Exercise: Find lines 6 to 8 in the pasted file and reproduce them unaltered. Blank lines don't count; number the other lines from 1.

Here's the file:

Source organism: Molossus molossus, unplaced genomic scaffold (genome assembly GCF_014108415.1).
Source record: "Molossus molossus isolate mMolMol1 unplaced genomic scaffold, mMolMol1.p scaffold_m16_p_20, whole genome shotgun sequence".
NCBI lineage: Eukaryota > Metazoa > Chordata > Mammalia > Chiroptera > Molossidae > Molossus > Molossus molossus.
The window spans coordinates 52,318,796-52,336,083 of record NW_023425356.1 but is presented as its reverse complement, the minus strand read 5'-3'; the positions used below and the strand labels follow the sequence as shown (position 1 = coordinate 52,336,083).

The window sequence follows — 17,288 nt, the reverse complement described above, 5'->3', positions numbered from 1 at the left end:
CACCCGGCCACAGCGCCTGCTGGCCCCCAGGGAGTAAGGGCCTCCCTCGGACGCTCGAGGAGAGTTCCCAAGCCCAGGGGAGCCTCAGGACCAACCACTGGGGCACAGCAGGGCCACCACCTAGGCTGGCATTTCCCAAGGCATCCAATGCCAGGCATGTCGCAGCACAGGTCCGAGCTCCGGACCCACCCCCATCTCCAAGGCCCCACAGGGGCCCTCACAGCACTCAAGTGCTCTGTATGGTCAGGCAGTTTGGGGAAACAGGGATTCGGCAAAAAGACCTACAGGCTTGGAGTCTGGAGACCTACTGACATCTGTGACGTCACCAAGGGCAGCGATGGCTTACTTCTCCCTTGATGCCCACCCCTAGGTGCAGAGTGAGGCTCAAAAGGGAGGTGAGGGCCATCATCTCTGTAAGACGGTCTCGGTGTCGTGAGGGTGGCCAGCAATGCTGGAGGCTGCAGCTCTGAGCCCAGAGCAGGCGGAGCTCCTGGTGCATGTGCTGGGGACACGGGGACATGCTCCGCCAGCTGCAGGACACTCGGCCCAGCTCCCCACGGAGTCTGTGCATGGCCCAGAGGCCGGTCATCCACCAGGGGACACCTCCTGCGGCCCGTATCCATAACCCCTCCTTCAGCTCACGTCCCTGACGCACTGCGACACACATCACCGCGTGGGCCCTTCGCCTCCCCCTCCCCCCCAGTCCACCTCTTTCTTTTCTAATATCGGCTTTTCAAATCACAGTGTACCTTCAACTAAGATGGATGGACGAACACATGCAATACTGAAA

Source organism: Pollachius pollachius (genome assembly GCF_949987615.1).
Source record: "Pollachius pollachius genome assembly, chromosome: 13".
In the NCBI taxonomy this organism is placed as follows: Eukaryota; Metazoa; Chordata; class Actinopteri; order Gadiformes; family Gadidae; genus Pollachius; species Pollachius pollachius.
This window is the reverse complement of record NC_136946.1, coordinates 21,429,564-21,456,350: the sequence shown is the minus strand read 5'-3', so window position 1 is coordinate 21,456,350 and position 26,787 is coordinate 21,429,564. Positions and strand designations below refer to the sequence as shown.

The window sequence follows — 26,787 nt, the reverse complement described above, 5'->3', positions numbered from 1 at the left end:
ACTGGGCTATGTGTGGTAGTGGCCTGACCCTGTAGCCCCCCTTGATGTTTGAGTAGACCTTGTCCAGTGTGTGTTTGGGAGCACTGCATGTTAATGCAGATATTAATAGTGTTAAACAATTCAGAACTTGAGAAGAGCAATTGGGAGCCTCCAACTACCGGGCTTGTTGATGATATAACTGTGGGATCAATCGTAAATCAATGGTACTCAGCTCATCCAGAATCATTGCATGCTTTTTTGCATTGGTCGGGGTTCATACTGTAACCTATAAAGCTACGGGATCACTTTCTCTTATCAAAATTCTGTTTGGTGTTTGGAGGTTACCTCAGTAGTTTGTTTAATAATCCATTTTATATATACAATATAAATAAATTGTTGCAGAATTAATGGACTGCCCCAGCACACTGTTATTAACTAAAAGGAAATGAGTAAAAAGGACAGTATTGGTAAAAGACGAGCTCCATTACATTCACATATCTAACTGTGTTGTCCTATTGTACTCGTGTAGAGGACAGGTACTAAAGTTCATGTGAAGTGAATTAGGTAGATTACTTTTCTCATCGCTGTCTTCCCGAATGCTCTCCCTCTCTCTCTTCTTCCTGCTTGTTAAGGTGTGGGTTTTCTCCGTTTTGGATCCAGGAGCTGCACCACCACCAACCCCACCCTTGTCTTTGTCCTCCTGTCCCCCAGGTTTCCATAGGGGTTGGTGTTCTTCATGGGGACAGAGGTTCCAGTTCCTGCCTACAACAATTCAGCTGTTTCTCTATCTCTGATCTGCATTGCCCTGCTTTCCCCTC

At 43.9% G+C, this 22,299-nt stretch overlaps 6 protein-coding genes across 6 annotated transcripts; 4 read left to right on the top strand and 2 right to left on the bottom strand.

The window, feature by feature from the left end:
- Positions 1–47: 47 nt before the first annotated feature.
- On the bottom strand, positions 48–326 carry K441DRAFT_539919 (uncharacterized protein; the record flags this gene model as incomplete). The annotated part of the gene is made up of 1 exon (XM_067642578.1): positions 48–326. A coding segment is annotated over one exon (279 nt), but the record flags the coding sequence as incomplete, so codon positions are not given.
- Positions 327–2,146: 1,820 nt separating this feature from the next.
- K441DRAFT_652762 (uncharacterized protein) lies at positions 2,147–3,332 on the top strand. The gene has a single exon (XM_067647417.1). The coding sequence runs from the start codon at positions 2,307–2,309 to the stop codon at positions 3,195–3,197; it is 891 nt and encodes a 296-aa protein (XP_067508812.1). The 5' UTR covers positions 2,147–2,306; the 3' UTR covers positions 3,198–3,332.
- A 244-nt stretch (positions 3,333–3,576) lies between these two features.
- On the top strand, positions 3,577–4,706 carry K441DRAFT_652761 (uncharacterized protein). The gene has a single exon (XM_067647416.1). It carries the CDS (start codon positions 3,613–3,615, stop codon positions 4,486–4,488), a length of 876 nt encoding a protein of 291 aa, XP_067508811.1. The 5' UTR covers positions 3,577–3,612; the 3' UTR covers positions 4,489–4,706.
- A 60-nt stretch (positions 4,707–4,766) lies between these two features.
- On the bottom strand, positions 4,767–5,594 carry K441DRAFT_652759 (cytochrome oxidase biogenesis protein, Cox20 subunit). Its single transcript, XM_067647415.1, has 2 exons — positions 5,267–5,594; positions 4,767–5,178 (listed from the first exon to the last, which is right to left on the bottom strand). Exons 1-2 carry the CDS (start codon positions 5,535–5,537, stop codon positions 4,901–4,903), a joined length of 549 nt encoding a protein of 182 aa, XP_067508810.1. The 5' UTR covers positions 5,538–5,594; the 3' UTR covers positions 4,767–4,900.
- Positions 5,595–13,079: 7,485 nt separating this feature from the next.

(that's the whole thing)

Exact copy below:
CACCCGGCCACAGCGCCTGCTGGCCCCCAGGGAGTAAGGGCCTCCCTCGGACGCTCGAGGAGAGTTCCCAAGCCCAGGGGAGCCTCAGGACCAACCACTGGGGCACAGCAGGGCCACCACCTAGGCTGGCATTTCCCAAGGCATCCAATGCCAGGCATGTCGCAGCACAGGTCCGAGCTCCGGACCCACCCCCATCTCCAAGGCCCCACAGGGGCCCTCACAGCACTCAAGTGCTCTGTATGGTCAGGCAGTTTGGGGAAACAGGGATTCGGCAAAAAGACCTACAGGCTTGGAGTCTGGAGACCTACTGACATCTGTGACGTCACCAAGGGCAGCGATGGCTTACTTCTCCCTTGATGCCCACCCCTAGGTGCAGAGTGAGGCTCAAAAGGGAGGTGAGGGCCATCATCTCTGTAAGACGGTCTCGGTGTCGTGAGGGTGGCCAGCAATGCTGGAGGCTGCAGCTCTGAGCCCAGAGCAGGCGGAGCTCCTGGTGCATGTGCTGGGGACACGGGGACATGCTCCGCCAGCTGCAGGACACTCGGCCCAGCTCCCCACGGAGTCTGTGCATGGCCCAGAGGCCGGTCATCCACCAGGGGACACCTCCTGCGGCCCGTATCCATAACCCCTCCTTCAGCTCACGTCCCTGACGCACTGCGACACACATCACCGCGTGGGCCCTTCGCCTCCCCCTCCCCCCCAGTCCACCTCTTTCTTTTCTAATATCGGCTTTTCAAATCACAGTGTACCTTCAACTAAGATGGATGGACGAACACATGCAATACTGAAA

Source organism: Pollachius pollachius (genome assembly GCF_949987615.1).
Source record: "Pollachius pollachius genome assembly, chromosome: 13".